Eight years ago today I hit the road for the first time. But I didn’t “go” somewhere, I actually stayed on the road – or rather on the streets, the pavements, the city squares and the metro exits. It’s been quite a journey.
When it all started, I had the task of bringing as many new supporters as I could for the campaigns of Greenpeace Greece. On November 19, 2007 I managed to bring five people in around five hours which is what we call a 1.00 sign-up/hour (goood). I was as much excited by my good performance as I was by this new sensation of having a positive effect on unknown people in the street. Little did I realise then how important this job, these numbers, those streets would be to me, for so many years to come.
The streets have a totally diferent meaning for me ever since. We, the recruiters (or fundraisers, frontliners, canvassers, captadores, DDers – Direct Dialoguers, or in “Greek” ddcakia), were joking with each other saying that we belong to the streets, we are “workers of the pavements” which in greek is an expression for prostitutes. We would continue the bad joke saying that we sell our heart to strangers, or look how much money being in the streets can get you. Bad, I know. But if you do work in the streets and you want to survive the day, you need a good dose of humor – good and bad.
Another greek expression is that the road is a school (of life). I think Jack Keruac would agree on this one. I certainly believe so. Here’s a few things I’ve learned:
- I’m smart. And a good person. I’ve heard so many things that are beyond making sense that I simply started apreciating myself more for being sane and nice and logical and kind and probably happier than many people I met in the streets (or in my life in general).
- Hope and action is a killing combination – in a good sense. Greenpeace is an organization based on this combination. And where pure logic wouldn’t help, or the problems of the world seemed always too big, it made all the difference when I could show that our actions can bring the change.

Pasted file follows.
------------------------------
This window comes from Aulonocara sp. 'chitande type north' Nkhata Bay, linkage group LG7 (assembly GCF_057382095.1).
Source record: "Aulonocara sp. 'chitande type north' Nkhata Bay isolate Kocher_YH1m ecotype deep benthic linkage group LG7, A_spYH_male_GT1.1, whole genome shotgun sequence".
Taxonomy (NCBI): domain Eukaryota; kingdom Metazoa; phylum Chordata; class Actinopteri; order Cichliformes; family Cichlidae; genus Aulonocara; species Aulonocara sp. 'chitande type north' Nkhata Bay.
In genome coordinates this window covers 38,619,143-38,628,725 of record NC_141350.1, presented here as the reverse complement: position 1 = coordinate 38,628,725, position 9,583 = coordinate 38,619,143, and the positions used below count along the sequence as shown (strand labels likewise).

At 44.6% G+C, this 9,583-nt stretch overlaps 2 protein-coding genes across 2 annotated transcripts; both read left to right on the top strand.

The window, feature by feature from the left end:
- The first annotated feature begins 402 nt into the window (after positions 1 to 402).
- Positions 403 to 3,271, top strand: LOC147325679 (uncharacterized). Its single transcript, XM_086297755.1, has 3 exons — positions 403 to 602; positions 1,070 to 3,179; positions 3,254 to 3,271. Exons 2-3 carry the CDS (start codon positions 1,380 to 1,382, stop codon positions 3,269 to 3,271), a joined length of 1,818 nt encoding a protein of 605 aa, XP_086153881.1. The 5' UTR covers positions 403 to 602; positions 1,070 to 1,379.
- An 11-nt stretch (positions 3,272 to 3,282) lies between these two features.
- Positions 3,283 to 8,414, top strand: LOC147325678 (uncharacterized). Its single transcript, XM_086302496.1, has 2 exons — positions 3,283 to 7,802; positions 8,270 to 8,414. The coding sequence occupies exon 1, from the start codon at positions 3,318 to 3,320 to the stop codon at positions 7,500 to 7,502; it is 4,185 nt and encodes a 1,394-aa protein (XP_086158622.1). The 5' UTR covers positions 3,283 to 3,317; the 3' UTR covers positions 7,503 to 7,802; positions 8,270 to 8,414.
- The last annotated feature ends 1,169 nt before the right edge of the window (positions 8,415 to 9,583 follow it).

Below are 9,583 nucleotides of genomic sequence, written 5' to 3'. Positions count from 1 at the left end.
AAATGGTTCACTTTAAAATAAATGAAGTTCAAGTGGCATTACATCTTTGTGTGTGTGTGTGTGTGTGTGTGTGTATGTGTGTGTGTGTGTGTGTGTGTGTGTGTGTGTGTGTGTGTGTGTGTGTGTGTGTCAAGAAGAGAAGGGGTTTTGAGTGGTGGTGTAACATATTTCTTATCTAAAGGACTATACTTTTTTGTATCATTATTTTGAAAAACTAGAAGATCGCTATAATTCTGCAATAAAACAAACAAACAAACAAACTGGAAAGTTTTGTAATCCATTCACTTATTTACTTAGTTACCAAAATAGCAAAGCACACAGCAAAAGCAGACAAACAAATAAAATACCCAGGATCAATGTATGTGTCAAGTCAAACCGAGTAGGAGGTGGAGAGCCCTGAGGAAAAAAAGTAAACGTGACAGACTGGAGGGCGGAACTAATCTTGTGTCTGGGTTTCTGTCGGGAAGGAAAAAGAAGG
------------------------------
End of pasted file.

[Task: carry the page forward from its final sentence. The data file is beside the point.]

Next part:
- A smile can really make your day – whether you give it or receive it, it lights up your life, even for a few seconds. (which reminds me: please don’t ignore people in the streets, you don’t have to stop, you don’t have to donate, but you can still say ‘hi’ to the person who just greeted you)
- If you don’t believe in what you do, if you don’t like what you do, you can maybe do it for a while. But you will never be good at it. And in the streets, as well as in life you have ‘no scripts attached’, no magic recipe that will tell you where to go, what to do, what to say. All you have is your thoughts, your needs and your beliefs – and they are better than any well-written script.
- People are used to saying no. And then they say yes. What makes this shift is simply the fact that you did not give up.
I also learned how to keep calm when I’m angry, how to be persistent instead of desperate, how to use arguments in a conversation, how to listen to people in order to respond to them, how to defend what I believe in without backing up, how to get away from simply mean people, how to be prepared for any weather, how to love, help and accept help from the team, how to give power to each and every person I spoke to – power they normally do not know they have.
Oh, and when I go to the supermarket I also know if I can sign-up the person paying in front of me, because I have this habit of looking at people’s wallet, in order to see if their credit or debit card is one we can use for donations. We used to call this “being DDsick”. Well, no job is perfect.